Einen Raglan von unten (RVU) stricken

Knit a raglan from the bottom up (RVU).

Many of our jackets and sweaters are knitted as a raglan, ie all in one piece, without seams. Most models are knitted as a raglan from above (RVO) from top to bottom.

Less common in Germany, but particularly widespread in Scandinavia is the raglan from below (RVU) . Here you start at the bottom cuff and knit body and sleeves separately until you join them on one needle at armpit height and knit them together over the raglan yoke to the neck cuff.

Our older models in particular, including our favorites Butterblume, Dögg or Hekla, are knitted this way. Here we present the technology again in detail. An overview of all instructions that are knitted as a raglan from below can be found here: Raglan from below (RVU)

Step 1: The sleeves and body have been knitted separately. The sleeve stitches, which are under the arm, have already been placed on auxiliary threads. The remaining sleeve stitches are on stitch holders.

Step 1: Sleeves and body are knitted separately. When the sleeves are finished, slip some stitches on a stitch holder on the inside of the sleeve. With this baby jacket, there are 6 stitches per sleeve. So that they are centered on the inside, we have put the first 3 and the last 3 stitches of the round on hold here. The remaining sleeve stitches lie on stitch holders, double pointed needles or circular knitting needles.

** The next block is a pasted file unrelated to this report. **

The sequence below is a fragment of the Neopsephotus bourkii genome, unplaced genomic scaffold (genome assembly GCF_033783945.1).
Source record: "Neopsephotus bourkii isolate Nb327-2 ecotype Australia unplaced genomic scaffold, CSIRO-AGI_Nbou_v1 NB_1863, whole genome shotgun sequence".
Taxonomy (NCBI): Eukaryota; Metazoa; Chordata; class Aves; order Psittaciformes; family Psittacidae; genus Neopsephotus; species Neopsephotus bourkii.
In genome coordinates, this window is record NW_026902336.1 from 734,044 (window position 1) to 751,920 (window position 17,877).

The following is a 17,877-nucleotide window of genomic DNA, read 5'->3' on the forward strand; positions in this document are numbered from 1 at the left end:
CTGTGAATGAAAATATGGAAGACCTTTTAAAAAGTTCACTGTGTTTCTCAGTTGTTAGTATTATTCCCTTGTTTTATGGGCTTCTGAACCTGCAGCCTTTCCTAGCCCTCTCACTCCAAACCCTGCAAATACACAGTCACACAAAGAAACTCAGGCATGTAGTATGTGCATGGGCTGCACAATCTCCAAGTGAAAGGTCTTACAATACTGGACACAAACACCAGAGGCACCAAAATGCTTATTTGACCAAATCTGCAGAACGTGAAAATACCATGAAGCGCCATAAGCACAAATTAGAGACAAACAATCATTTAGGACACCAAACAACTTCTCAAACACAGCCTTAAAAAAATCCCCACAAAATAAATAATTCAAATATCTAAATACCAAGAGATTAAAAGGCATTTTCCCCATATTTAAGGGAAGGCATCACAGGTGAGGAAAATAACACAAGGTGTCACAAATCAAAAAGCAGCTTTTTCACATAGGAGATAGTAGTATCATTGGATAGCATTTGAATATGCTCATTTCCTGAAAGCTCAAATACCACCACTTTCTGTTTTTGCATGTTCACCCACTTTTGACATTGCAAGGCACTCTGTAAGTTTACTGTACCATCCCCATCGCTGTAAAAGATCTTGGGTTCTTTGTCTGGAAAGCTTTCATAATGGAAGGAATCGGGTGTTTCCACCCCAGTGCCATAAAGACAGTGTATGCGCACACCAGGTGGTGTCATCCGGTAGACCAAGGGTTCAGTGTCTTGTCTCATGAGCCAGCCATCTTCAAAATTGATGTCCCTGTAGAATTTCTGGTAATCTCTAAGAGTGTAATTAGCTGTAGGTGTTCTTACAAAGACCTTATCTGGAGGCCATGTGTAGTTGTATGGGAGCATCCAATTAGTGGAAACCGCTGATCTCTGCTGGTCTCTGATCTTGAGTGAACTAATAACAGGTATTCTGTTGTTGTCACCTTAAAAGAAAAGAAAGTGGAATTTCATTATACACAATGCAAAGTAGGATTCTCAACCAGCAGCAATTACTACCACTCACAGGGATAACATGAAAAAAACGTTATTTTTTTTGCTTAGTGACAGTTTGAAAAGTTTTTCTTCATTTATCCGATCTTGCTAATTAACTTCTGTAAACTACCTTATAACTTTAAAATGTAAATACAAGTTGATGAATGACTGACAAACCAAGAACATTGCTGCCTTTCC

Step 2: Mark the position of the sleeves in the body.

Step 2: Mark the position of the sleeves in the body with stitch markers, which you hang between the stitches on the needle. On the next row/round from the right side, the sleeves are worked to the body at these stitch markers. There should be as many stitches between the stitch markers as you have put on hold in the sleeves, i.e. 6 stitches in this case.

Step 3: The body stitches under the first sleeve are now also on an auxiliary thread.

Step 3: Knit the next row/round from the right side in the body to the first stitch marker that marks the beginning of the sleeve. Place the stitches between the two markers on a guide thread. Here are the 6 stitches to match the 6 stitches we left on the sleeve.

Step 4: The first sleeve has been knitted on.

Step 4: Now take the first sleeve and put the sleeve stitches back onto a circular needle/double pointed needles. The looped stitches on the auxiliary thread remain on the thread.

Now knit the sleeve stitches onto the needle with the normal working thread to the body stitches. The stitches from the body and sleeves (here 6 stitches each) are now next to each other under the sleeve. A hole forms here, which you close at the end.

Then continue knitting the body normally until you reach the stitch marker that marks the second sleeve line. Knit the second sleeve to the body and finish the row/round.

The first 2-3 rows/rounds after joining the sleeves and body are often a little tight and difficult, because the sleeve stitches don't want to be pulled over the long needle. You can help yourself here by spreading the stitches on double pointed needles, but this is usually not necessary - you may have to use a little force here, but after the first few rounds the problem solves itself.